One day Lefty O’Doul visited a bar in downtown San Francisco, after learning that the owner of the joint was holding a bad check in Lefty’s name.  “It’s not me” Lefty said.  He had been traveling with the Phillies at the time the check was accepted, and although he was batting .400 at the time, there had been some criticism of his fielding ability in the press, particularly in his hometown of San Francisco.

“I see a thousand people a week” the bar owner said, “They all start to look alike…”

“Here’s what you do,” Lefty told the bar owner, “Next guy who comes in here and says he’s Lefty O’Doul, you toss him a salt shaker. If he catches it, then it ain’t me!”

Odoul1In an era where major league baseball did not go south of Baltimore or west of St. Louis, the Pacific Coast League was the Alpha and Omega of western baseball.  And one of the heroes of the west coast was (and remains) Lefty.

lefty2O’Doul was 32 years old before he actually got a chance as an everyday player in the big leagues, and he responded by winning a pair of batting titles back to back. His 32/122/.398 season in ’29 is among the best seasons ever by a big league hitter.  His career average of .349 is in the top five all-time batters.

Lefty may have made his greatest contributions to baseball with his many trips to Japan. He trained countless Japanese in the skills of the game and fostered communication and interaction between those in the Japanese and American games both before and after the Second World War. He is also credited as one of the founders of Nippon Professional Baseball. For his efforts, O’Doul was the first American elected to the Japanese Baseball Hall of Fame.

This card was created and issued by Dave Stewart


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Roman Gabriel, rookie season 1962 Los Angeles Rams & baseball executive

Roman Gabriel has done so many different things in his life, both in and out of sports.  If you’re a fan of Gilligan’s Island, you might remember his portrayal of a headhunter.  He also appeared in Perry Mason and in several movies.

gabriel1Although he is best remembered as the peerless leader of the Los Angeles Rams during most of his career, his greatest performance on the football field was as a Philadelphia Eagle in 1973.  That was the year he was named the NFL Comeback Player of the Year.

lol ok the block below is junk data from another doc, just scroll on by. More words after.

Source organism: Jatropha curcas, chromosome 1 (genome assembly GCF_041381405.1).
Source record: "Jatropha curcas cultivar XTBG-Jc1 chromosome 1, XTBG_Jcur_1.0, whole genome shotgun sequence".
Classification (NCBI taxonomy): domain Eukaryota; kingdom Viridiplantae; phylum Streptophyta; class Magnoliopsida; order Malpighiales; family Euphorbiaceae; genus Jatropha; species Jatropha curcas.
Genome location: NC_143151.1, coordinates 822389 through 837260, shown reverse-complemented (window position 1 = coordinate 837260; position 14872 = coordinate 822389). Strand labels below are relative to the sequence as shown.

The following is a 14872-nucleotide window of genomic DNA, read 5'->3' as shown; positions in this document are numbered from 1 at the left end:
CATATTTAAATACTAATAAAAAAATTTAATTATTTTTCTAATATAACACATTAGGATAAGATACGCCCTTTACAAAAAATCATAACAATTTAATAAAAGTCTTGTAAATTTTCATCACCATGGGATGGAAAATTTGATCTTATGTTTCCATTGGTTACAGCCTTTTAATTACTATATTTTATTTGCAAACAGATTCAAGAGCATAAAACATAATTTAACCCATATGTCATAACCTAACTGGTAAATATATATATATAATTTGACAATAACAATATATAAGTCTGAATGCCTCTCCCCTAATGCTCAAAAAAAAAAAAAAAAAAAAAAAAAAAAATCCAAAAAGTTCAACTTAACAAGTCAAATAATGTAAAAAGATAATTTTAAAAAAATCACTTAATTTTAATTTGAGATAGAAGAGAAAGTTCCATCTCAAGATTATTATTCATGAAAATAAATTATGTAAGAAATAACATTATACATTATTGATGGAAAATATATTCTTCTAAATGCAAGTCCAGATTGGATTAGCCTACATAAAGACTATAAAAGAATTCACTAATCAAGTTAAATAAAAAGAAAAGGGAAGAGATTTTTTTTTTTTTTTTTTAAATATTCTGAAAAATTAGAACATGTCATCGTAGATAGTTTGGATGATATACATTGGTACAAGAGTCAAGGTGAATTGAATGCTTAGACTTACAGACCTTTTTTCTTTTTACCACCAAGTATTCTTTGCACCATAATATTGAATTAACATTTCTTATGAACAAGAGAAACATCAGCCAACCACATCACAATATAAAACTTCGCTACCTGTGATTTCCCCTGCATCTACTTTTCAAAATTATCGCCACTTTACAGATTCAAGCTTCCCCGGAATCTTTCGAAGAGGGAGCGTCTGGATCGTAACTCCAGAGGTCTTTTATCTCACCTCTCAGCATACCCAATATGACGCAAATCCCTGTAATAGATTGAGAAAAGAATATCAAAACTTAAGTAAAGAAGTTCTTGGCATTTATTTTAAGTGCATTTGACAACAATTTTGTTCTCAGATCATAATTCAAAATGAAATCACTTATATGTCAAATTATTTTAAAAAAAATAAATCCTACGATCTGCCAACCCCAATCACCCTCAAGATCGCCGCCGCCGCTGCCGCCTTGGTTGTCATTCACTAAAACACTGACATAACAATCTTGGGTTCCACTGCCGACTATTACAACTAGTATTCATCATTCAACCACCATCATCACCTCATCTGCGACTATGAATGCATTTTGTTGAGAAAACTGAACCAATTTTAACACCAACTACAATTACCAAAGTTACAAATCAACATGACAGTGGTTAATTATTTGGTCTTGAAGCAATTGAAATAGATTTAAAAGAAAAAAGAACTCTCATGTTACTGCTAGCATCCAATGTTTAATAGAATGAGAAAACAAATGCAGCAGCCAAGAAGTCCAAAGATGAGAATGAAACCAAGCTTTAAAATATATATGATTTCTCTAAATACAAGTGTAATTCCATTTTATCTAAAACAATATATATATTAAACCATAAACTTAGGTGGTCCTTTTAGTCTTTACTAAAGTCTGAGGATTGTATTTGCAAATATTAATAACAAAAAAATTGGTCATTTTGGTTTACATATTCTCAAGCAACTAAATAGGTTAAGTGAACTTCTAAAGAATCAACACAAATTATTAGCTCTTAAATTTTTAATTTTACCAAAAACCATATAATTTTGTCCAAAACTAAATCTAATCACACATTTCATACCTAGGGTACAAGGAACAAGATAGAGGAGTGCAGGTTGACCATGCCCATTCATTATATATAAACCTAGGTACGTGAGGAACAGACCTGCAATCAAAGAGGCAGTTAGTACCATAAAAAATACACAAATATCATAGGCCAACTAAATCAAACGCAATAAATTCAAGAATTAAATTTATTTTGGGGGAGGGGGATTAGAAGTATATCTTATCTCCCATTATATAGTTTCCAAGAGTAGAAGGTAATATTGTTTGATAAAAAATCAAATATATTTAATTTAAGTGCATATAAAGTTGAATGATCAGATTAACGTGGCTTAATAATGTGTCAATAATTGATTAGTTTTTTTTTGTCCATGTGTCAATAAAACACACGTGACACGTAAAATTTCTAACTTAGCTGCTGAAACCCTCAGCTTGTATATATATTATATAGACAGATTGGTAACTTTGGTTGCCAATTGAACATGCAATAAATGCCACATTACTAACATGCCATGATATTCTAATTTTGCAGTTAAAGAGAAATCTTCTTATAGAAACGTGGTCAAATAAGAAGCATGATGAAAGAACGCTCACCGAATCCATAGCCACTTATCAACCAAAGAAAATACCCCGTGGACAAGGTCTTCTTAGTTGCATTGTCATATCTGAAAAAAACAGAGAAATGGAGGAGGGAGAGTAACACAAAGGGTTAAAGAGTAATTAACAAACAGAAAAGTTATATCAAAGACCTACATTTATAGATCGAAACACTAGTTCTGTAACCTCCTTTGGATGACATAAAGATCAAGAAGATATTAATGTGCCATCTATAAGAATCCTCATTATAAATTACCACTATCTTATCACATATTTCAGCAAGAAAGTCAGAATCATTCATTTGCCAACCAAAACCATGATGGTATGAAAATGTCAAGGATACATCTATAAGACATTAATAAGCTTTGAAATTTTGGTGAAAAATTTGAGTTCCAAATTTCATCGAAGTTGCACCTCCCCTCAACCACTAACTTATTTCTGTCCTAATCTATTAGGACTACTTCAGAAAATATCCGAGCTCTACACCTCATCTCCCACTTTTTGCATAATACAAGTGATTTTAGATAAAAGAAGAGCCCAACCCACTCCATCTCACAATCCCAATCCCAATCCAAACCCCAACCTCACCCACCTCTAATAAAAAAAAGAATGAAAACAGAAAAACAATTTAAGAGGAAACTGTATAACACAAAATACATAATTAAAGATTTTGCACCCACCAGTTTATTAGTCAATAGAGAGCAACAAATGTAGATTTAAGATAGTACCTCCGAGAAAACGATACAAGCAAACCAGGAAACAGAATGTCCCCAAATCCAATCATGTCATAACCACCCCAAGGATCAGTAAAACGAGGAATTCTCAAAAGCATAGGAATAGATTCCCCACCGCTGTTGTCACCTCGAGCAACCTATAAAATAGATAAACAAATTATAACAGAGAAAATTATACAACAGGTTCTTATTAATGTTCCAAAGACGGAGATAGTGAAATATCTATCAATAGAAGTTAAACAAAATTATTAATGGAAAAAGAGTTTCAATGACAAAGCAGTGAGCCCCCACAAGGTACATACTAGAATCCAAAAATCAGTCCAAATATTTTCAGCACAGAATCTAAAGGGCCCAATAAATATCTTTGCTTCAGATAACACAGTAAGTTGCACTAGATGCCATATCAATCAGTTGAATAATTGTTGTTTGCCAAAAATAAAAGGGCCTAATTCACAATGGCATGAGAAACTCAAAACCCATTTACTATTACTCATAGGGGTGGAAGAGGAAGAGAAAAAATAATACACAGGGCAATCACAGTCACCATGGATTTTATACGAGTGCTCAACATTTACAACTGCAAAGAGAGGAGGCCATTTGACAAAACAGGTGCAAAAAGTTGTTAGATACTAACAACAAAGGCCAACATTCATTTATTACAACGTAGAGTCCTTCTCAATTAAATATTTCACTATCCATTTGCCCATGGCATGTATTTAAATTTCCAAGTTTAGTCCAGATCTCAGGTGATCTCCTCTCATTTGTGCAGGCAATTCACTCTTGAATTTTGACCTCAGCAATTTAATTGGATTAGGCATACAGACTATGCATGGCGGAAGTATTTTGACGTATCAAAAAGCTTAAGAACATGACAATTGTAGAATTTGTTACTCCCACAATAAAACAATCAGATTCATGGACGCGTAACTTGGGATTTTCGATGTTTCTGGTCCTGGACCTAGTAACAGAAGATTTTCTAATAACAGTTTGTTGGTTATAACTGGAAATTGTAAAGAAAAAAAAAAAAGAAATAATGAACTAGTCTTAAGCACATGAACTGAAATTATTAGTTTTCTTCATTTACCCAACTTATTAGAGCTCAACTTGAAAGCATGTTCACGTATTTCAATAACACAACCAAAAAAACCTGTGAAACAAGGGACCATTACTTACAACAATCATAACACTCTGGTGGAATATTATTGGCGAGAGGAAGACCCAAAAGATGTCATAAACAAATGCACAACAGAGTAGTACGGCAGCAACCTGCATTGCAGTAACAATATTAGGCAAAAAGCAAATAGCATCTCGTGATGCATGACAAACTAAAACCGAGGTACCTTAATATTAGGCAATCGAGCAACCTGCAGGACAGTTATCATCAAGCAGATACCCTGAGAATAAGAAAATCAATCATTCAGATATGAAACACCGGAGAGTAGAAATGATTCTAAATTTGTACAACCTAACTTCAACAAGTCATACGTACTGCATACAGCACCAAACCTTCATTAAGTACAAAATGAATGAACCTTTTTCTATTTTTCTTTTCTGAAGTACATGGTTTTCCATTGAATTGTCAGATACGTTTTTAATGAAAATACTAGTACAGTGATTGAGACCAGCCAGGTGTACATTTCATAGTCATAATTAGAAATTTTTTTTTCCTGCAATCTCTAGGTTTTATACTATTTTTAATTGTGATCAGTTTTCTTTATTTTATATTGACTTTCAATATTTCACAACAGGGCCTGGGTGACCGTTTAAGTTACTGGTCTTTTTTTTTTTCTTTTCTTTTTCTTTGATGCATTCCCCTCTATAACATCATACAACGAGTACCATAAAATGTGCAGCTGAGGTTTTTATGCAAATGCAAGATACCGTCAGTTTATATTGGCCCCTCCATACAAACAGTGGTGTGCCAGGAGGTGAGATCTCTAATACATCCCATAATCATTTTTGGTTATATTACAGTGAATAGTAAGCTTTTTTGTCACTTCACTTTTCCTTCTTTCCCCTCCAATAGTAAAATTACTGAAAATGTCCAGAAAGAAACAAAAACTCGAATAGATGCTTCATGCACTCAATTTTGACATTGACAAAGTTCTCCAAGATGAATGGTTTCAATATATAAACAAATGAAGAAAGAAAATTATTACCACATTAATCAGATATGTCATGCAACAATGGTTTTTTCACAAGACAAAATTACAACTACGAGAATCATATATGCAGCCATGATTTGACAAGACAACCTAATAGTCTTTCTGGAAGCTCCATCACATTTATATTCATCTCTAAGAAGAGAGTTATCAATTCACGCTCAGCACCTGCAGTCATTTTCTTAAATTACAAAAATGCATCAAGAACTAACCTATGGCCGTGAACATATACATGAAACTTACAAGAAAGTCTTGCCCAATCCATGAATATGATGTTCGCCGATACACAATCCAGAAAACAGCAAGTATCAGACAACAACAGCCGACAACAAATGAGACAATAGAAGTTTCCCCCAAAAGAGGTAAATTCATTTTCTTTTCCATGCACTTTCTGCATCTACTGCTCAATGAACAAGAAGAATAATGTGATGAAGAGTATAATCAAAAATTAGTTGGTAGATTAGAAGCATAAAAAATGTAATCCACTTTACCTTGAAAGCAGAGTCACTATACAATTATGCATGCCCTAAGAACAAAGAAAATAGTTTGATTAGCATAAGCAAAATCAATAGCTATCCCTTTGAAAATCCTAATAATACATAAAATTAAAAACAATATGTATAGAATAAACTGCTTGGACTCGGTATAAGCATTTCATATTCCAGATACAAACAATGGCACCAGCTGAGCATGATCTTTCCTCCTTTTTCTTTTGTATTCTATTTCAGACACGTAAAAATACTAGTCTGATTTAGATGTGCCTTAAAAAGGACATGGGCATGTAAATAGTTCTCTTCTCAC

gabriel2Roman came to an Eagles team which had finished a dismal 2-12 and scored only 12 TDs the season before.  He made a big difference, leading the NFL in completions, yards, and TD passes.

But let’s talk baseball. Fast forward to the late 80s and early 90s in Roman’s home state of North Carolina.  Roman Gabriel is the President of two minor league clubs: The Gastonia Rangers and the Charlotte Knights.  He is ultimately responsible for the early development of young minor league players, which include Ivan Rodriguez, Curt Schilling, Jim Thome, Gregg Olson, and others.  He does a great job, and the Charlotte team is promoted from AA to AAA.  He brings in Tug McGraw, a close friend he knows from his time in Philadelphia to coach some of his young pitchers at Gastonia in ’89 and ’90, and lets McGraw start a game each season.  For the first time, Roman hears Tug McGraw’s young son sing and play a guitar. He’s impressed, and reaches out to his show biz contacts.  Tim McGraw soon becomes a huge star in the world of country music!

This card was issued by Lone Star Printing


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Babe Ruth as a boxer/prizefighter 1919 Boston Red Sox

It was December 18th, 1919 – just a week before Christmas.  Harry Frazee, owner of the Boston Red Sox, picked up his morning newspaper to find a holiday gift he really didn’t want. He was stunned when he turned to the sports section and found out that the star of his team was going to quit baseball and become a prizefighter.  It is not for us to repeat the profanity which emanated from Frazee on that morning nearly 100 years ago.

babe1(click image to enlarge)


To Frazee, Ruth was a headache. His continued inability or outright refusal to obey curfew earned him suspensions, and his escalating salary demands infuriated Harry. The Red Sox owner spoke publicly about trading Ruth while Babe was holding out for double his existing salary and threatening to become a boxer. Eventually, he did trade Ruth to New York, in order (so it has been said) to raise money to invest in a Broadway play called “No No Nannette” and thus brought about the “Curse of the Bambino” era, in which the Red Sox waited 86 years to win a championship.

This card was issued by Monarch Corona